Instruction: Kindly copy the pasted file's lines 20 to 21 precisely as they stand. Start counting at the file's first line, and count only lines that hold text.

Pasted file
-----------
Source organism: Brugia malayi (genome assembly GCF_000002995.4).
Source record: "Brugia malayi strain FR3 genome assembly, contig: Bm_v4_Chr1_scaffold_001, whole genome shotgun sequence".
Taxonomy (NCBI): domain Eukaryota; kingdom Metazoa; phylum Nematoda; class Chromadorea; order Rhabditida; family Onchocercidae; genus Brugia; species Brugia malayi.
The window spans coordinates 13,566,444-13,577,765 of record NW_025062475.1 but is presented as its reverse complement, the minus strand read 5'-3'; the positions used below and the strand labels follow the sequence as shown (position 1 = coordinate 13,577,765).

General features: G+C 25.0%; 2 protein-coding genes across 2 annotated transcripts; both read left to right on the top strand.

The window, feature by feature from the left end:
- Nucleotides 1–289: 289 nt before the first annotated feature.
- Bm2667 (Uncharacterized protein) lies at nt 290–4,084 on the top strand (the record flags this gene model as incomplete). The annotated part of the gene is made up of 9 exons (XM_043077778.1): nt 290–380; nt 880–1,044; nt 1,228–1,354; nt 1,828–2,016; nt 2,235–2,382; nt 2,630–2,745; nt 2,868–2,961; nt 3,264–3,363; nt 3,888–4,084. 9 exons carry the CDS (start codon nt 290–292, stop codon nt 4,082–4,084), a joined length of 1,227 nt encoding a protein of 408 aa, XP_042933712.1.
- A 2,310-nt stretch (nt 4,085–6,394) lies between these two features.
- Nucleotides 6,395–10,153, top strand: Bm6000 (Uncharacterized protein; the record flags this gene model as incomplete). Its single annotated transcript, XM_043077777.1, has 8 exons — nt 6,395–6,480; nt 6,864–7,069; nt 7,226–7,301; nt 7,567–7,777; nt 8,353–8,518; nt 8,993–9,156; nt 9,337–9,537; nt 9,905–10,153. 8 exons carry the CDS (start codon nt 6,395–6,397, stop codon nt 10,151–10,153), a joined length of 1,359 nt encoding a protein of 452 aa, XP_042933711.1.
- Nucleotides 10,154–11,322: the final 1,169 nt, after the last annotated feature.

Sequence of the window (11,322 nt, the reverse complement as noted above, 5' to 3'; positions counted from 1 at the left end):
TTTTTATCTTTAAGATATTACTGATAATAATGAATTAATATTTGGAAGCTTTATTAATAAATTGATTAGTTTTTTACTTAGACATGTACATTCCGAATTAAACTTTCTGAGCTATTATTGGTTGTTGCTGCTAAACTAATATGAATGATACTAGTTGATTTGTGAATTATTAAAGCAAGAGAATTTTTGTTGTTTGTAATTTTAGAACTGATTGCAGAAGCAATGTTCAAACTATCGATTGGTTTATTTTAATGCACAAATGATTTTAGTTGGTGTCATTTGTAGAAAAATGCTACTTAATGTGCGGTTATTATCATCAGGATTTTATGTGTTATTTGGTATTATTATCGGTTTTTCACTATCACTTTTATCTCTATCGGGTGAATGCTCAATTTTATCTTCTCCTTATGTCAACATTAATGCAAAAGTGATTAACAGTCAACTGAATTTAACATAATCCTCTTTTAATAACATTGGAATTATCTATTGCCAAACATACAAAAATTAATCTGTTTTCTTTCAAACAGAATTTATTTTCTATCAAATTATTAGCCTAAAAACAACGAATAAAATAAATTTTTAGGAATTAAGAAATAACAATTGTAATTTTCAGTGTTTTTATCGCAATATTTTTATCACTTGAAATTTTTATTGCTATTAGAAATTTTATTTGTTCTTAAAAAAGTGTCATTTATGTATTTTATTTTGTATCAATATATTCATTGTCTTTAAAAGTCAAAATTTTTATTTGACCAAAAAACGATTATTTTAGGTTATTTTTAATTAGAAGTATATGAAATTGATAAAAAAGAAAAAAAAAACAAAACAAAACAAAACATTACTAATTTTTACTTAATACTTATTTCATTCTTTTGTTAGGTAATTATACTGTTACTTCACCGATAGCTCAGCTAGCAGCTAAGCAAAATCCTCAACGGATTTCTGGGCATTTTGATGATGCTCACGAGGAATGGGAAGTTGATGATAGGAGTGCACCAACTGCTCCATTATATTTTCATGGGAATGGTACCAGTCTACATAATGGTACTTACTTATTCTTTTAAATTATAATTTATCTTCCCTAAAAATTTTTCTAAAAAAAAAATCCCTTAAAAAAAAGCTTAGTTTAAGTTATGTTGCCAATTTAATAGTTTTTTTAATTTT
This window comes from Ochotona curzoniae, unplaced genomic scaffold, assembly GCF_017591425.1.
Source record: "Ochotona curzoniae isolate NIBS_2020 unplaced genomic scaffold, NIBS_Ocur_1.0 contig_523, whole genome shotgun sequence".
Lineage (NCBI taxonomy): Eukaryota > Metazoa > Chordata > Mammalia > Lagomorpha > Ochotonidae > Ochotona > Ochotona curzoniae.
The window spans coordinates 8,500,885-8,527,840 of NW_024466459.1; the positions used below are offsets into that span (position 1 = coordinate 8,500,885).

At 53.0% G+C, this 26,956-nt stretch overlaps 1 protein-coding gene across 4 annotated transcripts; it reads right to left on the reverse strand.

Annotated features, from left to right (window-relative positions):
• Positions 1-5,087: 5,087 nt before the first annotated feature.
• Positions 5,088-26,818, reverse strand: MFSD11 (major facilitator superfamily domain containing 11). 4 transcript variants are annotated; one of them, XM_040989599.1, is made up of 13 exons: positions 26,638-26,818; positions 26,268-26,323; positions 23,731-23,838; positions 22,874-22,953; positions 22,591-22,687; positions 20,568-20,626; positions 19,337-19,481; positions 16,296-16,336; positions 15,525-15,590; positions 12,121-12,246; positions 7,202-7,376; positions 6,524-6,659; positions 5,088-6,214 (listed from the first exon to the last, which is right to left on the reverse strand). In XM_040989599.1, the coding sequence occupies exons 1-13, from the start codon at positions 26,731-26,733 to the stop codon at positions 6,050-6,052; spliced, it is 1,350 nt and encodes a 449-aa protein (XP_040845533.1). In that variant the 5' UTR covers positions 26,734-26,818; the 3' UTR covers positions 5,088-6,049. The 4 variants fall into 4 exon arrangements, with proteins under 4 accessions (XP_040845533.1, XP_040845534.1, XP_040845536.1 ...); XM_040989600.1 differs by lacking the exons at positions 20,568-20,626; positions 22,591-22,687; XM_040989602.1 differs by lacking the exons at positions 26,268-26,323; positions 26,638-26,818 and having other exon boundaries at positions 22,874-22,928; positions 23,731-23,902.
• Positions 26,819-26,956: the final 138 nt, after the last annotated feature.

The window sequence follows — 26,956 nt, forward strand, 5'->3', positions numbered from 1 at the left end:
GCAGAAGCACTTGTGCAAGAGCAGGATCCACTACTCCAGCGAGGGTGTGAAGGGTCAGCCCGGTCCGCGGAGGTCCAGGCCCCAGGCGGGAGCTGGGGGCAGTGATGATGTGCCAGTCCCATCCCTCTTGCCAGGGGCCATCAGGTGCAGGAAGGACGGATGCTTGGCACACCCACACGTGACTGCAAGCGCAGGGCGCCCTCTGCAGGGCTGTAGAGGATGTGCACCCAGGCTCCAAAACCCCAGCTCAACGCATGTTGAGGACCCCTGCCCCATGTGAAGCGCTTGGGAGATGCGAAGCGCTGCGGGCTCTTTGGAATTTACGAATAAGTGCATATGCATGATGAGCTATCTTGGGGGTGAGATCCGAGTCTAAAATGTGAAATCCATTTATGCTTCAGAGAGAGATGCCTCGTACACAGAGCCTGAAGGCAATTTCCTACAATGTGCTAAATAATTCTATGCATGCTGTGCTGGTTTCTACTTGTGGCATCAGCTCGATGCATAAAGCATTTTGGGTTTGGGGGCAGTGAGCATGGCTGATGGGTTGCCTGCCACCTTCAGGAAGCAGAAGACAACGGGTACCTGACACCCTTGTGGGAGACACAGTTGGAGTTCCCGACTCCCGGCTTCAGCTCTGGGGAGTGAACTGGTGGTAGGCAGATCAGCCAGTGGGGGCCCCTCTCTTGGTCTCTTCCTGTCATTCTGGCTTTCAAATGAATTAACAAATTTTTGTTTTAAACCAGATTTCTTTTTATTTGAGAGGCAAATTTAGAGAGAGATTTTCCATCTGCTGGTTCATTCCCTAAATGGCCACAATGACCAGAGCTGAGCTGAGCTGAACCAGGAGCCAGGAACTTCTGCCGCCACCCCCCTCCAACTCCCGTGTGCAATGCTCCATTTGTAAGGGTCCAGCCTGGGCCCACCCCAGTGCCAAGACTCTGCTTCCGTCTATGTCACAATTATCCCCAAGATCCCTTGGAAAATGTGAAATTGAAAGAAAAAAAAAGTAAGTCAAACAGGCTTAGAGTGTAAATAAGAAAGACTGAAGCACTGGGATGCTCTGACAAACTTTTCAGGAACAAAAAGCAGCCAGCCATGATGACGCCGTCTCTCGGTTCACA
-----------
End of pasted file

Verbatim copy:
• Positions 1-5,087: 5,087 nt before the first annotated feature.
• Positions 5,088-26,818, reverse strand: MFSD11 (major facilitator superfamily domain containing 11). 4 transcript variants are annotated; one of them, XM_040989599.1, is made up of 13 exons: positions 26,638-26,818; positions 26,268-26,323; positions 23,731-23,838; positions 22,874-22,953; positions 22,591-22,687; positions 20,568-20,626; positions 19,337-19,481; positions 16,296-16,336; positions 15,525-15,590; positions 12,121-12,246; positions 7,202-7,376; positions 6,524-6,659; positions 5,088-6,214 (listed from the first exon to the last, which is right to left on the reverse strand). In XM_040989599.1, the coding sequence occupies exons 1-13, from the start codon at positions 26,731-26,733 to the stop codon at positions 6,050-6,052; spliced, it is 1,350 nt and encodes a 449-aa protein (XP_040845533.1). In that variant the 5' UTR covers positions 26,734-26,818; the 3' UTR covers positions 5,088-6,049. The 4 variants fall into 4 exon arrangements, with proteins under 4 accessions (XP_040845533.1, XP_040845534.1, XP_040845536.1 ...); XM_040989600.1 differs by lacking the exons at positions 20,568-20,626; positions 22,591-22,687; XM_040989602.1 differs by lacking the exons at positions 26,268-26,323; positions 26,638-26,818 and having other exon boundaries at positions 22,874-22,928; positions 23,731-23,902.